Dr Pepper Snapple Group tackles citrus-soda category with Sun Drop
PLANO, Texas — A citrus soda made by Dr Pepper Snapple Group is making a major splash in the Southern states in which it’s currently sold. And with plans for nationwide distribution early next year, it has the potential to rival the success of Mountain Dew.
Sun Drop is made with orange juice and more caffeine than Mountain Dew. Southern fans have used it in everything from glazes for holiday turkeys to alcoholic mixed drinks.
Although it’s been sold since 1928, the drink didn’t receive its recent boost in popularity until MTV took an interest in it in June 2009. Since then, the beverage manufacturer and the Viacom network have developed a revenue-sharing agreement, and Sun Drop got a publicity makeover; MTV’s new Scratch marketing arm redesigned the drink’s advertising, image and can, which will hit shelves in January. In an effort to reach the 15- to 17-year-old demographic, Sun Drop also will appear in such MTV programming as “The Real World.”
DPS’ sudden focus on Sun Drop stems from the company’s interest in directing consumer interest to flavored sodas, a noncola segment of the soft drink industry in which the company specializes. Cola success has wavered slightly in the past decade; according to Beverage Digest, cola sales comprised 60.5% of the U.S. soda market in 1999, and 55.4% of the market in 2009. In contrast, DPS brands within the market have grown.
"Let’s face it," said Jim Trebilcock, chief marketing officer at Dr Pepper Snapple Group, "carbonated soft drinks is a pretty stagnant, slightly declining category. But we’re growing volumes and gaining share. It’s because we try to create differentiation."
Harris Interactive: M&M first in brand equity among youth
NEW YORK — Harris Interactive on Thursday released the 2010 results of the first annual "Youth EquiTrend" study, which asked 8-to-24-year-olds to rate brands on several key elements of brand equity, including familiarity, quality and purchase consideration.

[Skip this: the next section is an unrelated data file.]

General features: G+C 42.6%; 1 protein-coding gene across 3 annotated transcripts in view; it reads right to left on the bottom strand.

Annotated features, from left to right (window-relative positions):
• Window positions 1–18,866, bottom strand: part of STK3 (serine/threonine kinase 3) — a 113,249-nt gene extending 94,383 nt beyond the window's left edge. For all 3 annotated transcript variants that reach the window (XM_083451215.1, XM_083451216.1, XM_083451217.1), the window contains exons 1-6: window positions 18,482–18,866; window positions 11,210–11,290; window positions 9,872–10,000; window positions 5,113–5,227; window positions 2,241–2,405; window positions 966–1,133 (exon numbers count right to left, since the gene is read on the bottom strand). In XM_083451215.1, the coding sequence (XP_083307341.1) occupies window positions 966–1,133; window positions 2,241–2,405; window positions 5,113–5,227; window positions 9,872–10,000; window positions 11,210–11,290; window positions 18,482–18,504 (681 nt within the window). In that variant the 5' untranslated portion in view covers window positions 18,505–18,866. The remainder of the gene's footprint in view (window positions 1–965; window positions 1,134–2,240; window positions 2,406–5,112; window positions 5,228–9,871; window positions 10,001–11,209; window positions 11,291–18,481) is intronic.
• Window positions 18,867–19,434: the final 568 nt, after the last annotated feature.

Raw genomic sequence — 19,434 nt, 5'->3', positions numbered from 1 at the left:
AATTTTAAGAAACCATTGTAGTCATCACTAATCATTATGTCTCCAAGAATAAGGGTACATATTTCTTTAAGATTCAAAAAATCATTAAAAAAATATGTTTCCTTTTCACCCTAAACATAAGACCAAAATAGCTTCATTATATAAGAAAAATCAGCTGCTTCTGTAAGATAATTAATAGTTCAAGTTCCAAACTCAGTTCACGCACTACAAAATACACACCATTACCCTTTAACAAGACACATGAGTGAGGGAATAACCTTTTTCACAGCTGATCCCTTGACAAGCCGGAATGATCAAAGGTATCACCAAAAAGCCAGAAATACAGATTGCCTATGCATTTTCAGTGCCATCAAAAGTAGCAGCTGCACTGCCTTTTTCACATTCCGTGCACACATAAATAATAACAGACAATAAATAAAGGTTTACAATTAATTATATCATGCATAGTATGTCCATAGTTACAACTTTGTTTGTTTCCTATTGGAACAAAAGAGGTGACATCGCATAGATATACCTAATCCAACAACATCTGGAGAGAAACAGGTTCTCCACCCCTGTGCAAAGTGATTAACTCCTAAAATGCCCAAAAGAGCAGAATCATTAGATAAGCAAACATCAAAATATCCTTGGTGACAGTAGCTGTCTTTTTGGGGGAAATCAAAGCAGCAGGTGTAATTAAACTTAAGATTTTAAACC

"Today’s youth are not just tomorrow’s consumers; they are already consumers in their own right with their own money to spend,” stated Regina Corso, SVP youth and education researcher at Harris. “What companies need to remember is that if brand loyalty is built in these early years, that brand loyalty will remain for years to come. At this stage, the brands that resonate the most with youth are mostly ones that involve food — 6-of-the-top-10 are candy, snacks or restaurants."
M&Ms ranked first in brand equity, according to the study, while Google ranked second and is the only online organization among the top 10 brands overall. “As kids age, their tastes, and therefore their favorite brands, change with them,” Corso noted. “Tweens are all about Disney and Nick, as well as gaming, where teens add more technology to the mix. For young adults, the snack foods are still there, but technology takes an even stronger presence in their top 10.”
Following are the complete “top 10” rankings:
Based on Equity Brands rated by all respondents
3 Reese’s peanut butter cups
8 Hershey’s milk chocolate
Based on Equity Brands rated by 8 to 12 year olds:
1 Nintendo Wii
5 Disney Channel
7 Nintendo DS
10 Cartoon Network
Based on Equity Brands rated by 13 to 17 year olds:
1 Reese’s peanut butter cups
7 Hershey’s milk chocolate
Based on Equity Brands rated by 18 to 24 year olds:
9 Reese’s peanut butter cups
Trident chews on vitamin C claim in new gum flavor
CHICAGO — Trident, which is owned by Kraft Foods’ Cadbury unit, is rolling out a new gum lineup called Trident Vitality that includes a new flavor, Vigorate, which contains "10% of the daily value of vitamin C" in each piece, according to the company.
The gum line, which will be introduced early next year, also will include Rejuve, a blend of mint and white tea; and Awaken, a peppermint flavor with a "dash of ginseng," the company said.
Kraft is incorporating health into its marketing, saying the gum adds a "little piece of delicious well-being," and is targeting an audience in their 20s and 30s who are into wellness. "One thing we found is that as people age, the gum flavors may be less relevant with their lifestyle," Kraft spokesman Basil Maglaris said. "This is an opportunity that we saw [to be] relevant with consumers in the 25 to 34 age range." The message of the new line will focus "more on the experience associated with the gum," Maglaris said, emphasizing that only one variety has the vitamin.